Chief Executive Anthony Douglas CBE shares his moving adoption story and why he is putting something back.
I was adopted as a baby, as my mother’s choice was lose me or lose her place in her Northumberland family and village. She came to London to give birth to me as soon as her pregnancy became visible, so that nobody locally would know. When I met her 27 years later, she reassured me that I was not a one night stand – I was a 3 night stand, and that in those days, this was well into a loving relationship.
My adoptive parents could not have children themselves and they were advised by a church welfare worker not to tell me, as it would be easiest if he “grows up thinking you’re his mum and dad”. When I found out I was adopted, aged 8, it was for me a major breach of trust. That still affects me over 50 years later. It is true that childhood stays with us all of our lives, and an adoptive childhood has that extra edge about it. Whilst a presumption of mistrust is a negative consequence for me, the most positive consequence is that I had more educational and life opportunities than I would have had with my birth mother, from her description of how her life went in what were my early years. I experienced adoption as complex and at times disturbing, and that is the reason I wanted to spend my professional life in helping vulnerable children. I wanted to put something back – into myself and for others, that’s why I work for Cafcass, www.cafcass.gov.uk.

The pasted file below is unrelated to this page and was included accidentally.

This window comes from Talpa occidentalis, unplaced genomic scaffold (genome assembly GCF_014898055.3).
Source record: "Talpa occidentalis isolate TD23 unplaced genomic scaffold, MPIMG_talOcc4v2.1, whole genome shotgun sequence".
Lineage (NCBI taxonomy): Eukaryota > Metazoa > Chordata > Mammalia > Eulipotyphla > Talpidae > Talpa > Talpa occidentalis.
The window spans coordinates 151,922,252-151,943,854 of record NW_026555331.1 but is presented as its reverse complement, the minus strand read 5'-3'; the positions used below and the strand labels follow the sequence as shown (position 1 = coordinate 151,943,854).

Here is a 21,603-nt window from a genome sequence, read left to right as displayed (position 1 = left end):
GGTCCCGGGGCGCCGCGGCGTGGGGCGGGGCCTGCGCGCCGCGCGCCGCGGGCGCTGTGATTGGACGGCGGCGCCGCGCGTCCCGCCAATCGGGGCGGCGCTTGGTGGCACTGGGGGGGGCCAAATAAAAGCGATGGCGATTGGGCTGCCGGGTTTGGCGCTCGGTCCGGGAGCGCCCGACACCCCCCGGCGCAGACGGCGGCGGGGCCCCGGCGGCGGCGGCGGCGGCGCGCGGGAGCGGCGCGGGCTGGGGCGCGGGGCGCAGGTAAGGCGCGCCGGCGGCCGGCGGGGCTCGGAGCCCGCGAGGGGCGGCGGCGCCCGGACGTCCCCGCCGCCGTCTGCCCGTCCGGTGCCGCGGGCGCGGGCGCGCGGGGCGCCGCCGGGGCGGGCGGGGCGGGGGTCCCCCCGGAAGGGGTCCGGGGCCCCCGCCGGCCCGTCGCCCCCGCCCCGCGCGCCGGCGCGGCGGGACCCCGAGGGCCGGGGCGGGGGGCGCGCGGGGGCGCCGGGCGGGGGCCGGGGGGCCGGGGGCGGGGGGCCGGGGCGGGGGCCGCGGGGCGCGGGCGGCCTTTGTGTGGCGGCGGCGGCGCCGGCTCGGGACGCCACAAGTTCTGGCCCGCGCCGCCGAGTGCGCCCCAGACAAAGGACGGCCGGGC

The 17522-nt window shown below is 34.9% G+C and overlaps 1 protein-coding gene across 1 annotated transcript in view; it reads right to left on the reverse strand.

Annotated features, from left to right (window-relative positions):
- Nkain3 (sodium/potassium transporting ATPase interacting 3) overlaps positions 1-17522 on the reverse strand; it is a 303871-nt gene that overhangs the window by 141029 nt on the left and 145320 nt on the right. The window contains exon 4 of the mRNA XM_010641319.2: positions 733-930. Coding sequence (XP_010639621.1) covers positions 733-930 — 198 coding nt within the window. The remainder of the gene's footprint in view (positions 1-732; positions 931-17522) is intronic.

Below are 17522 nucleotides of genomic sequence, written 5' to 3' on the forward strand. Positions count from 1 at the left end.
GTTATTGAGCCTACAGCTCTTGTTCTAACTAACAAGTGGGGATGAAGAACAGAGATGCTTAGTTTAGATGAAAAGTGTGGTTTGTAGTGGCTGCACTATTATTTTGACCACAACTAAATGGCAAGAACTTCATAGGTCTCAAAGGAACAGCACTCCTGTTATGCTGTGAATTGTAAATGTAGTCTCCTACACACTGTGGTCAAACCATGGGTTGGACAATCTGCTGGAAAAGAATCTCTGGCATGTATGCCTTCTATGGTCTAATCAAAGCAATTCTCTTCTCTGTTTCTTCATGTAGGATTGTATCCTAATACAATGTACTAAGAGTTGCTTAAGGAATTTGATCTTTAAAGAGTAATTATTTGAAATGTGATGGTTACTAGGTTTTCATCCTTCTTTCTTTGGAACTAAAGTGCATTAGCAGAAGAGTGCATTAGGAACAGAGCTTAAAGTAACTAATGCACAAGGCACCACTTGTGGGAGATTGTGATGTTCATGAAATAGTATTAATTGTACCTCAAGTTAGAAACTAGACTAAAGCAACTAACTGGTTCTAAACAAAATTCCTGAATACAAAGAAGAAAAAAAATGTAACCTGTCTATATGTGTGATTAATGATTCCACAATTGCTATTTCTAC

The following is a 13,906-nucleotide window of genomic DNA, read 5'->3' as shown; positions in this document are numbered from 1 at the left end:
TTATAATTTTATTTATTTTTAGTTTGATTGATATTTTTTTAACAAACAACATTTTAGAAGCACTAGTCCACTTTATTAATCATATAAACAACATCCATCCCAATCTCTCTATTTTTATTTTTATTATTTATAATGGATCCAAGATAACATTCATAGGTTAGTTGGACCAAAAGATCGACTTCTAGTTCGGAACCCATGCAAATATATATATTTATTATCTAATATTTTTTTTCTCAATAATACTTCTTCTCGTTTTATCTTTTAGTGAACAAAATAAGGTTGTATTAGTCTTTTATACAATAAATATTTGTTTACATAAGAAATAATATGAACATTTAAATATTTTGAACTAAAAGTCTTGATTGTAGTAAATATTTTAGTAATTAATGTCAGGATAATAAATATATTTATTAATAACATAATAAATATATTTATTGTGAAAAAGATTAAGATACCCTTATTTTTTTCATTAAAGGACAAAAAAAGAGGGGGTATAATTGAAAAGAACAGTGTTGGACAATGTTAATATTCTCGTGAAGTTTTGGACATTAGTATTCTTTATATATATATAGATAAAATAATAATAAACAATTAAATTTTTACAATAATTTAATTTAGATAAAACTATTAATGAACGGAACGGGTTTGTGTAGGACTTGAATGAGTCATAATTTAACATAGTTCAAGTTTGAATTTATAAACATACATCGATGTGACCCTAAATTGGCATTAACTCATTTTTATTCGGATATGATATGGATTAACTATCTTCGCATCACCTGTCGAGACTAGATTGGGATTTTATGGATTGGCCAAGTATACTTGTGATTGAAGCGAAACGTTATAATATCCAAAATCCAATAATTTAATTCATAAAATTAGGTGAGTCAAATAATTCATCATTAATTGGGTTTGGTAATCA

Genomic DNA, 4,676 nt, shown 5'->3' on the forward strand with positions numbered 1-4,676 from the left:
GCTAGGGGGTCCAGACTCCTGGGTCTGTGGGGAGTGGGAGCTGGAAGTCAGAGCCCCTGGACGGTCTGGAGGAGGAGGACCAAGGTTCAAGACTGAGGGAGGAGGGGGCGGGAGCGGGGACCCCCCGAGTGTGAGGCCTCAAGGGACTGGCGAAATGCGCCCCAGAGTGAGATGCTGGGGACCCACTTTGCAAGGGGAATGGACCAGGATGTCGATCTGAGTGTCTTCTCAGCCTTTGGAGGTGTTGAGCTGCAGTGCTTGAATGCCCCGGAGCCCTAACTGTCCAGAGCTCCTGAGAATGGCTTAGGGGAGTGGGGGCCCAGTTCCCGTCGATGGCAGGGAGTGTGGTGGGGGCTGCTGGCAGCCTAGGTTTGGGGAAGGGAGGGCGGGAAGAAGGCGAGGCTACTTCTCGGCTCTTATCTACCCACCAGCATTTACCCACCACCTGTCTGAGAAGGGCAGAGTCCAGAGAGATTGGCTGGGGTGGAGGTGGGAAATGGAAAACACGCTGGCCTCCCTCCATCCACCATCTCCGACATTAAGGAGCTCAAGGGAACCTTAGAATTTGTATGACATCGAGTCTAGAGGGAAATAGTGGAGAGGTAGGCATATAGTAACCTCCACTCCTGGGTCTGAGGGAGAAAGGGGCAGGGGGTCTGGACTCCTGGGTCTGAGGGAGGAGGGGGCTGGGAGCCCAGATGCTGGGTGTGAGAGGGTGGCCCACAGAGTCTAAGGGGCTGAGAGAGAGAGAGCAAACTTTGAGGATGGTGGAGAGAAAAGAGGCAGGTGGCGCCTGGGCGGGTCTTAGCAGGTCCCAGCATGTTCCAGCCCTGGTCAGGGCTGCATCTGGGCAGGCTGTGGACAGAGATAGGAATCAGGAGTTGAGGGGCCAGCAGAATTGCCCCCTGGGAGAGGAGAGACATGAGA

Adoption today is so much more real. There is a presumption of transparency and legislation that emphasises the need all concerned in an adoption have for support – sometimes for many years. The one change I would like to see is adoption support being properly and consistently funded throughout the country. My advice back to myself – as the adult me back to the child still in me, is, it will be ok, and trust just that little bit more.